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Anomaly Detector  was on public preview on 3/26. We are pleased to see the adoption from a variety of customers across different industry verticals. We’d like to use this blog to provide additional details on Anomaly Detector and how to use it to achieve the best result with code walkthrough.

 

Overview

Anomaly detection aims to discover unexpected events or rare items in data. Accurate anomaly detection leads to prompt troubleshooting, which helps to avoid revenue loss and maintain brand reputation. At Microsoft, hundreds of teams rely on the technology we have built to monitor millions of metrics from Bing, Office, and Azure.

Anomaly Detector provides two APIs that detect anomalies automatically in time series with simple parameters, which require no machine learning background. It is designed for the scenarios of operational monitoring, business KPI monitoring, and IoT monitoring. Using Anomaly Detector APIs, you can infuse anomaly detection capabilities into your own platform and business process.

 

Who can use Anomaly Detector

Anomaly Detector is designed for anyone who can make a REST API call with script or code. It hides details of anomaly detection algorithms into only one main parameter to adjust the sensitivity of the detection. That makes it a perfect fit for integrating Microsoft anomaly detection capabilities into your business applications if you are tired of tuning the parameters for your AI algorithms or if you have no machine learning background.

 

Highlights

 

State of art anomaly detection system often uses a one size fit all approach. Which mean they apply some specific algorithm on all types of time series. Our learning is that each algorithm can handle some specific type of time series better. Our innovation is that we provide a generic framework to plug in different algorithm ensembles to handle a wide spectrum of different time series. In our different ensembles, we have following algorithms used.

  • Fourier Transformation
  • Extreme Studentized Deviate (ESD)
  • STL Decomposition 
  • Dynamic Threshold
  • Z-score detector
  • Some advanced algorithms to be disclosed pending paper publishing.

The following picture shows the algorithm selecting flow of Anomaly Detector. We will use another blog for more details on the algorithms.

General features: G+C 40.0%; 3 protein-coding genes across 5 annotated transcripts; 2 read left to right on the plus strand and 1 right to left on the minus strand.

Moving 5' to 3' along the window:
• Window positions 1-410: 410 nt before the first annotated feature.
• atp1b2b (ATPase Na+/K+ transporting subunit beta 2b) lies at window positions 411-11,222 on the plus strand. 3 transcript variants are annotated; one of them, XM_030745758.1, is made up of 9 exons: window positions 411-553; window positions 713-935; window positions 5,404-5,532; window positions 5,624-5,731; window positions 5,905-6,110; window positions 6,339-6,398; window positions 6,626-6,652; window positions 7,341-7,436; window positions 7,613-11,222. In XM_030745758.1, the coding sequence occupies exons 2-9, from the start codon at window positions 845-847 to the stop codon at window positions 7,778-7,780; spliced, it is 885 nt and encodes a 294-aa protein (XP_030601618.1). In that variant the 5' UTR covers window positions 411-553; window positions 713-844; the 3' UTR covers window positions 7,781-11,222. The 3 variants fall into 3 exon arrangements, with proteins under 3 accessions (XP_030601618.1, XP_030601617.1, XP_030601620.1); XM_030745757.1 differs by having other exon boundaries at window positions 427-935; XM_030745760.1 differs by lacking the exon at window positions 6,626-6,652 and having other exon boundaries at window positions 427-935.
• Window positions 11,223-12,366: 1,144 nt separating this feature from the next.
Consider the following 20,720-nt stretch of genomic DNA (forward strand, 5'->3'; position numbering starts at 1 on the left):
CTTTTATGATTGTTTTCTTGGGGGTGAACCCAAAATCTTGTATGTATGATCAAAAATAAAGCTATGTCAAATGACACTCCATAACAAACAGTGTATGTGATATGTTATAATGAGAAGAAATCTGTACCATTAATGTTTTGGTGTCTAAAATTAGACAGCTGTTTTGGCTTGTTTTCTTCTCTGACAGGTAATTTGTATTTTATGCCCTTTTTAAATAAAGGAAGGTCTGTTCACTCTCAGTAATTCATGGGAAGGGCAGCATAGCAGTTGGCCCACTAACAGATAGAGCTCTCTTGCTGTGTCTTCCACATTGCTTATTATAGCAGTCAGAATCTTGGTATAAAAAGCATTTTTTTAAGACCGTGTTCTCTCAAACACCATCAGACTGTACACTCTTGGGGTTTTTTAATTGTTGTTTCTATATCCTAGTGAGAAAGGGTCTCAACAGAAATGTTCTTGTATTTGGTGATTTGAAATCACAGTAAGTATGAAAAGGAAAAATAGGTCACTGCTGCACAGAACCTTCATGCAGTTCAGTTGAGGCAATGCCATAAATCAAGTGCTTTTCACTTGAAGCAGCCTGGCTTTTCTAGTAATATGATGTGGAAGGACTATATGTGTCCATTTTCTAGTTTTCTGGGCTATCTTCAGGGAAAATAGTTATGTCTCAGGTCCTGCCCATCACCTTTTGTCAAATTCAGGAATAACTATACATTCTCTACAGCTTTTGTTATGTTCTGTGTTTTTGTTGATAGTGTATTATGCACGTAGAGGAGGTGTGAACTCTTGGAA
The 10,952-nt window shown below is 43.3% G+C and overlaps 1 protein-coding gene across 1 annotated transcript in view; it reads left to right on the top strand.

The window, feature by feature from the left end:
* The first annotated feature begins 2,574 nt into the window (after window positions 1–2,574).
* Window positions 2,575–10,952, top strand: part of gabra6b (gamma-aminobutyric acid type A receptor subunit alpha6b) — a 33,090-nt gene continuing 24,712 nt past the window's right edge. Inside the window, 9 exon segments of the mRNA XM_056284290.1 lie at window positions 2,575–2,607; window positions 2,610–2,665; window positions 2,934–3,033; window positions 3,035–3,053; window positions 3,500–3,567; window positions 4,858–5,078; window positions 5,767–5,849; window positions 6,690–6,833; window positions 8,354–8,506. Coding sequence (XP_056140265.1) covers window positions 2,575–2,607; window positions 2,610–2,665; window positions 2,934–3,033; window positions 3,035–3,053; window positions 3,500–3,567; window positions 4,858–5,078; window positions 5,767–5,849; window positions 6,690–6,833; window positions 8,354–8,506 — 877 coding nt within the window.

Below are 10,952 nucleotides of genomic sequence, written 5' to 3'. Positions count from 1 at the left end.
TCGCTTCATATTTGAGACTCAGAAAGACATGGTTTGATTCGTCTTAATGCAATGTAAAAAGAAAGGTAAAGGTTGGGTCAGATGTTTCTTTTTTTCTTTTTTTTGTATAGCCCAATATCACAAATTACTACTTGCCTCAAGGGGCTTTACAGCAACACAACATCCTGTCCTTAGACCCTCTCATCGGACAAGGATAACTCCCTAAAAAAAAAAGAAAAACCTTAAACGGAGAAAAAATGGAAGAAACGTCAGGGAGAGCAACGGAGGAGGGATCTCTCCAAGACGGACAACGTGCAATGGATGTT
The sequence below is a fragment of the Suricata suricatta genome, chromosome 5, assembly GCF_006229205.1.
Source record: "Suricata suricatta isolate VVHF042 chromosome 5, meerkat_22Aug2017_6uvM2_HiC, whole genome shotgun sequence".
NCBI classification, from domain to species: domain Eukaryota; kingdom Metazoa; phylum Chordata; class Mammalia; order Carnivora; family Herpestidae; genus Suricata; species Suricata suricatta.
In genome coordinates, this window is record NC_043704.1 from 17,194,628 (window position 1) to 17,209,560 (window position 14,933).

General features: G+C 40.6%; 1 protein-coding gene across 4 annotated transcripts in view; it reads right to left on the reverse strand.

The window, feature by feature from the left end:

alg_selection.png

 

Detecting all kinds of anomalies through one single endpoint

Besides spikes and dips, Anomaly Detector also detects many other kinds of anomalies, such as trend change and off-cycle softness, all in one single API endpoint.different_anomalies.png

Maintain simplicity outside: One parameter tuning

While running the Anomaly Detection service in Microsoft for several years, we have kept improving the one parameter strategy to make the tuning easier. The main parameter you need to customize is “Sensitivity”, which is from 1 to 99 to adjust the outcome to fit the scenario. Other advanced parameters are reserved for data scientists for further tuning.

 

Maintain sophistication inside: Selecting / Detecting / Filtering

To support one parameter tuning, we have put together a gallery of anomaly detection algorithms and designed a sophisticated strategy to leverage the collective power of machine learning to gain good precision and recall.

When we get the time series from an API request, the first thing is to extract features from the time series, for example continuity, mean, STD, trend, and period. With those features, the system selects the most appropriate algorithm.

It is not easy to find a good balance in recall and precision in one single detection without enough context. Anomaly Detector separates improving recall and precision into two steps. Firstly, it makes sure the recall is high. Then, it uses those features, which are extracted from the time series plus the sensitivity, which is the only parameter provided by the caller, to apply filtering on the results. This strategy has proved to provide better results.